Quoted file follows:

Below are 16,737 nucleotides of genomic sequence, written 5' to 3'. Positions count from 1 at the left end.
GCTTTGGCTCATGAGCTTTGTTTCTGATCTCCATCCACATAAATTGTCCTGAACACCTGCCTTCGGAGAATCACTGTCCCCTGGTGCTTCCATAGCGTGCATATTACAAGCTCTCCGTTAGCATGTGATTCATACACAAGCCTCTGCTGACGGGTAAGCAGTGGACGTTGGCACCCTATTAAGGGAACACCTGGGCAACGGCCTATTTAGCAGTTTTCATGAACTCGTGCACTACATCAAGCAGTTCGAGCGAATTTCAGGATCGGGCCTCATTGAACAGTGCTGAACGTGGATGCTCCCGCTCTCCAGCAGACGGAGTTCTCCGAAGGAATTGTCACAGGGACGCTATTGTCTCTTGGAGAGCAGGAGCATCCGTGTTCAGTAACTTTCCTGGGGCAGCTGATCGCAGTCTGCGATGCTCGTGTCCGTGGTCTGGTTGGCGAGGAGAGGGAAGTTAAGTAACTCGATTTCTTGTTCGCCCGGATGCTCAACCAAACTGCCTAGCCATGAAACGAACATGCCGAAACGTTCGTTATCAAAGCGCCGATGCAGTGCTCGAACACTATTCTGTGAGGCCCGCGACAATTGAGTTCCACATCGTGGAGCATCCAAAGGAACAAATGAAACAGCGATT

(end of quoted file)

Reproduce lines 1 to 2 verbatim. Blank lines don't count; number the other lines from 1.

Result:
Below are 16,737 nucleotides of genomic sequence, written 5' to 3'. Positions count from 1 at the left end.
GCTTTGGCTCATGAGCTTTGTTTCTGATCTCCATCCACATAAATTGTCCTGAACACCTGCCTTCGGAGAATCACTGTCCCCTGGTGCTTCCATAGCGTGCATATTACAAGCTCTCCGTTAGCATGTGATTCATACACAAGCCTCTGCTGACGGGTAAGCAGTGGACGTTGGCACCCTATTAAGGGAACACCTGGGCAACGGCCTATTTAGCAGTTTTCATGAACTCGTGCACTACATCAAGCAGTTCGAGCGAATTTCAGGATCGGGCCTCATTGAACAGTGCTGAACGTGGATGCTCCCGCTCTCCAGCAGACGGAGTTCTCCGAAGGAATTGTCACAGGGACGCTATTGTCTCTTGGAGAGCAGGAGCATCCGTGTTCAGTAACTTTCCTGGGGCAGCTGATCGCAGTCTGCGATGCTCGTGTCCGTGGTCTGGTTGGCGAGGAGAGGGAAGTTAAGTAACTCGATTTCTTGTTCGCCCGGATGCTCAACCAAACTGCCTAGCCATGAAACGAACATGCCGAAACGTTCGTTATCAAAGCGCCGATGCAGTGCTCGAACACTATTCTGTGAGGCCCGCGACAATTGAGTTCCACATCGTGGAGCATCCAAAGGAACAAATGAAACAGCGATT